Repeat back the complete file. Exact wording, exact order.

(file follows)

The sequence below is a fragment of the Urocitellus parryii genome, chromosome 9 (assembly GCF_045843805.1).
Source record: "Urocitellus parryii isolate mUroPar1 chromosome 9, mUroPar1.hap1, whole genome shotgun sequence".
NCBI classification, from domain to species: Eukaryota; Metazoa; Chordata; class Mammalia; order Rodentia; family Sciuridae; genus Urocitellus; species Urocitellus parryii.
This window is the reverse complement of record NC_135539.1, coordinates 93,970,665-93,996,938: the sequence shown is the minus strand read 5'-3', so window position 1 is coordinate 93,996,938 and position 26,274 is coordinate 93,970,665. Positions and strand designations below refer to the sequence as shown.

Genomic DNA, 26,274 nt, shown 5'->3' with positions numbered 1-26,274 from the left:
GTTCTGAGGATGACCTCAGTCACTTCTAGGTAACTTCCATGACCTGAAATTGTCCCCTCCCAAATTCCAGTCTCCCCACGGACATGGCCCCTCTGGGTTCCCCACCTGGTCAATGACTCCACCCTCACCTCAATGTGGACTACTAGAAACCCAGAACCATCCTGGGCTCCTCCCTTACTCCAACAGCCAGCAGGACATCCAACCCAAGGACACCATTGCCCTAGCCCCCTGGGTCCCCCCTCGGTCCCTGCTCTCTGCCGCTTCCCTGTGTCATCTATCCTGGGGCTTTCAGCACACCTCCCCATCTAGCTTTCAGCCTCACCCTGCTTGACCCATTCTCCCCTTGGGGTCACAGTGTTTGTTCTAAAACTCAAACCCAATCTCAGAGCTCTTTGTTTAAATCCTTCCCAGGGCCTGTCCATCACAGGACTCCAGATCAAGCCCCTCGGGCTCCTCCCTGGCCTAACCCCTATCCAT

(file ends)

The sequence below is a fragment of the Urocitellus parryii genome, chromosome 9 (assembly GCF_045843805.1).
Source record: "Urocitellus parryii isolate mUroPar1 chromosome 9, mUroPar1.hap1, whole genome shotgun sequence".
NCBI classification, from domain to species: Eukaryota; Metazoa; Chordata; class Mammalia; order Rodentia; family Sciuridae; genus Urocitellus; species Urocitellus parryii.
This window is the reverse complement of record NC_135539.1, coordinates 93,970,665-93,996,938: the sequence shown is the minus strand read 5'-3', so window position 1 is coordinate 93,996,938 and position 26,274 is coordinate 93,970,665. Positions and strand designations below refer to the sequence as shown.

Genomic DNA, 26,274 nt, shown 5'->3' with positions numbered 1-26,274 from the left:
GTTCTGAGGATGACCTCAGTCACTTCTAGGTAACTTCCATGACCTGAAATTGTCCCCTCCCAAATTCCAGTCTCCCCACGGACATGGCCCCTCTGGGTTCCCCACCTGGTCAATGACTCCACCCTCACCTCAATGTGGACTACTAGAAACCCAGAACCATCCTGGGCTCCTCCCTTACTCCAACAGCCAGCAGGACATCCAACCCAAGGACACCATTGCCCTAGCCCCCTGGGTCCCCCCTCGGTCCCTGCTCTCTGCCGCTTCCCTGTGTCATCTATCCTGGGGCTTTCAGCACACCTCCCCATCTAGCTTTCAGCCTCACCCTGCTTGACCCATTCTCCCCTTGGGGTCACAGTGTTTGTTCTAAAACTCAAACCCAATCTCAGAGCTCTTTGTTTAAATCCTTCCCAGGGCCTGTCCATCACAGGACTCCAGATCAAGCCCCTCGGGCTCCTCCCTGGCCTAACCCCTATCCAT